But Mr Clarke has set himself against such a scheme. It is not so much that he has any profound moral objection to bribing the voters as that, rather - or so he claims - the voters are too intelligent to be bribed. Or perhaps they have long made up their minds about which way they are going to vote. There may be a parallel here between 1970, when Harold Wilson had lost the public's confidence because of the 1967 devaluation, and 1996, when John Major has suffered similarly because of the 1992 devaluation.

In 1970 the Labour chancellor was Lord Jenkins. He too refused to bribe the voters. But a myth has grown up, fostered largely by Lady Castle and the late RHS Crossman, that foolishly or courageously (depending on your point of view) he stood up to the majority in cabinet and party who wanted to chuck some extra cash around. Lord Jenkins certainly makes no such vainglorious claim on his own behalf. He writes in his memoirs:

"As I thought might be the case, the Cabinet were all over the place, which made it easier for me to make my own decisions. Only Barbara Castle advocated a sweeping giveaway Budget, although it has subsequently become clear from the Crossman Diaries, which also indicated the excitable pre- election atmosphere of the time, that he too wanted this."

Later, however, Lord Jenkins said to his aide, Lord Harris, that there "did not seem to be much force in the Tory attack". "No," Lord Harris replied with unaccustomed astringency, "there does not need to be because they are not frightened of the Budget." But Lord Jenkins has no regrets and does not believe the 1970 election would have turned out any differently whatever he had done. Mr Clarke is certainly under greater pressure from his own party today than Lord Jenkins was from his then.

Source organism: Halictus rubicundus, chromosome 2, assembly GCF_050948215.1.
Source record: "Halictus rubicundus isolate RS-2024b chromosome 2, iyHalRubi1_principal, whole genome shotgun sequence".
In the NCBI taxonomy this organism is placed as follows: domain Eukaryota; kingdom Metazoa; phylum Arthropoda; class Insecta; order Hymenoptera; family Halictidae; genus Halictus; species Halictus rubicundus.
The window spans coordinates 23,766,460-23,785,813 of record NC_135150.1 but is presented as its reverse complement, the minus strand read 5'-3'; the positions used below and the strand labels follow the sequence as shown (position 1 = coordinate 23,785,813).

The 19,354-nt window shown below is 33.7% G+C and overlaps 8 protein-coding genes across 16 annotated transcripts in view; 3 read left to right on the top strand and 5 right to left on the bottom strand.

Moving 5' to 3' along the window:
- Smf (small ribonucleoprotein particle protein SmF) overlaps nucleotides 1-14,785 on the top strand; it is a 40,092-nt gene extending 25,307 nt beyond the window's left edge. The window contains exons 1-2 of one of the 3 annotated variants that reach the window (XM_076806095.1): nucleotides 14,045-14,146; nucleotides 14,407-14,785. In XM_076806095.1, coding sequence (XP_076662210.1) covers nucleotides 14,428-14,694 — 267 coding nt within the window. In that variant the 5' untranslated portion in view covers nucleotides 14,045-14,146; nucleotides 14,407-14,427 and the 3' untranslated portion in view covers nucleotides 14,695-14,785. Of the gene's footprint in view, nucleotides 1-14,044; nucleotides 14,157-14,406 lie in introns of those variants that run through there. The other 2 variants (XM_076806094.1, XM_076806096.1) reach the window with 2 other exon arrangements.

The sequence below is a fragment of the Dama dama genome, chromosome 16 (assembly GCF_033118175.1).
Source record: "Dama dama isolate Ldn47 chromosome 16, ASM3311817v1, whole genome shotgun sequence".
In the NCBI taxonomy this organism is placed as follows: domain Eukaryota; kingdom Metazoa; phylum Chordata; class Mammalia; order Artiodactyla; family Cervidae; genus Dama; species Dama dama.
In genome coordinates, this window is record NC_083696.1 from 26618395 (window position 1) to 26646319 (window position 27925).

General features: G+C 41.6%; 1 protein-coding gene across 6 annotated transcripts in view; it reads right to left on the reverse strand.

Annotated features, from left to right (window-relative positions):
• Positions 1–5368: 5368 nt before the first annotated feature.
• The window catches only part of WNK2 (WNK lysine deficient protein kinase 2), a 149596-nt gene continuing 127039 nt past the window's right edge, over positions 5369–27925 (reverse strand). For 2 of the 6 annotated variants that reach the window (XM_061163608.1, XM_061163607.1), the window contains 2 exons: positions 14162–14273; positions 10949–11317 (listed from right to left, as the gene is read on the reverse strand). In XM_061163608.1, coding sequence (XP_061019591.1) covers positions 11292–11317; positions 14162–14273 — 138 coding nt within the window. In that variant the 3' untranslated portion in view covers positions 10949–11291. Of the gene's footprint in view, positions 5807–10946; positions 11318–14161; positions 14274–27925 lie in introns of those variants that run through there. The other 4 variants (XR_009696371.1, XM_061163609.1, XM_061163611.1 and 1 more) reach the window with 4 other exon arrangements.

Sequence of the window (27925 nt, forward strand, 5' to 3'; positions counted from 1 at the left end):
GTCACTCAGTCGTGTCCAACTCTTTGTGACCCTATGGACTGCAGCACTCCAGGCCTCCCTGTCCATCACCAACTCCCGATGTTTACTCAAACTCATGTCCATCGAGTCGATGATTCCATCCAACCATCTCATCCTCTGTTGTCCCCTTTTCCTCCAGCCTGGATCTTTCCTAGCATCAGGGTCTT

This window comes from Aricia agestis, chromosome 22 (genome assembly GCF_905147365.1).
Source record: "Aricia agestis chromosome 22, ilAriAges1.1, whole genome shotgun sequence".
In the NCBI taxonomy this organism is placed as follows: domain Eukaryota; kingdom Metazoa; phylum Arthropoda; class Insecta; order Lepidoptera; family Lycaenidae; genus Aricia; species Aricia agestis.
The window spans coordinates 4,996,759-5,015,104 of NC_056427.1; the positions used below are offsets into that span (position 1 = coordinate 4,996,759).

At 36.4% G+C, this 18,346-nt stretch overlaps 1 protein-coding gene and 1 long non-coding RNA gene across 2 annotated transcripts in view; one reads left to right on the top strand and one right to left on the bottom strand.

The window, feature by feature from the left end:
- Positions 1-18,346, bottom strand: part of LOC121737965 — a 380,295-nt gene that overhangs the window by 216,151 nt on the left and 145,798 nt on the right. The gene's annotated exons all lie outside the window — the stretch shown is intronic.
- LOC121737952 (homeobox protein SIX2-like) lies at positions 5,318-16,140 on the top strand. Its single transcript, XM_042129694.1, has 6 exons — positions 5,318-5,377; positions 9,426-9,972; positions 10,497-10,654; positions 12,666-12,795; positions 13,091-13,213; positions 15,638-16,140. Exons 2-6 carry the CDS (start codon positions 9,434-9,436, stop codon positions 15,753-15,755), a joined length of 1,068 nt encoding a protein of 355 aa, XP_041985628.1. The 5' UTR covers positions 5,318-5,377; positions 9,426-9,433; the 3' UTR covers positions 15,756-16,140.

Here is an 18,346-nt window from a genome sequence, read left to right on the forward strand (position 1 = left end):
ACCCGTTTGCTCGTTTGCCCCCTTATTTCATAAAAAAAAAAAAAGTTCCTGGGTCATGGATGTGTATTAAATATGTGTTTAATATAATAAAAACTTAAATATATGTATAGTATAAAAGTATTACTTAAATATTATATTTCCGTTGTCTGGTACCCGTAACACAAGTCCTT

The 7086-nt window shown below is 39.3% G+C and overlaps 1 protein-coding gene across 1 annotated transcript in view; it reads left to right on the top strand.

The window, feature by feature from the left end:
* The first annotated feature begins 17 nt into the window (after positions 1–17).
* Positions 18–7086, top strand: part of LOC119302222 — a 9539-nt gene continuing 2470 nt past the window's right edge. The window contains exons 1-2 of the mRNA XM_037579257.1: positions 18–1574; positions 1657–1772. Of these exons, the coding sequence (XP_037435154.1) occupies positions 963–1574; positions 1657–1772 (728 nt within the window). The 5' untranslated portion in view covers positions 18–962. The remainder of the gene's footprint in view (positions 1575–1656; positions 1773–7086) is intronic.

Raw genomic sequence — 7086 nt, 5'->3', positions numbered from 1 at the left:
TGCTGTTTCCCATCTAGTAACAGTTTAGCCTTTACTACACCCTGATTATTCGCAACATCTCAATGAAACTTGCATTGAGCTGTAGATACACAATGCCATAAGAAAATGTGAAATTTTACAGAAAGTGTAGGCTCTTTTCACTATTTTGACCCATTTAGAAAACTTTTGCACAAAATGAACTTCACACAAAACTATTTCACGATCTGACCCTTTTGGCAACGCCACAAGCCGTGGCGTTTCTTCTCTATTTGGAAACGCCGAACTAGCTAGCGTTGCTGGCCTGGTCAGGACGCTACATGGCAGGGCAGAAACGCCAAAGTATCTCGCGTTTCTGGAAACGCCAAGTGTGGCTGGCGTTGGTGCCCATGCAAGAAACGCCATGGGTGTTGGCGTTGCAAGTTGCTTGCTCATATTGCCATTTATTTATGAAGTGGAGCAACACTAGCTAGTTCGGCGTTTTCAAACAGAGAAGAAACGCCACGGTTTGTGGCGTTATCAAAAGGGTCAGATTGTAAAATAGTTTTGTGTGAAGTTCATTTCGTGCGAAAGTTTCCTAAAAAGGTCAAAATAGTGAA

The other factor is football. It is often said that Wilson exploited England's victory in the World Cup of 1966 to help him win the general election of that year. Alas for this theory, the election was in March and the World Cup in June. At election meetings in June 1970, however, Wilson kept exhorting his audiences to think of "the lads" in Mexico, where the competition was then taking place. But though he was perfectly prepared to exploit England's presence there for political purposes, the only part which the 1970 World Cup played in election calculations was that originally June was considered to be excluded on account of it. Subsequently this objection was disregarded. Mr Tony Benn recorded in his diary on 7 June 1970: "Today, Brazil beat England in the World Cup: the political effect of this can't be altogether ignored." And on 14 June: "Tonight England were finally knocked out of the World Cup which, no doubt, will have another subtle effect on the public."

But football, Budgets and even European conferences will have less effect on Mr Major's decision than the state of his majority. Even if it remains at one, which is unlikely, I cannot see the Government surviving another whole winter, even one of unsurpassed mildness. There is no good reason for the Official Unionists to prolong its life. The Whips' sole ambition is now - as it always is at this time of year - to get through the steamy jungle of July to reach the quiet frontier town of the summer recess. Then Mr Major can contemplate his prospects.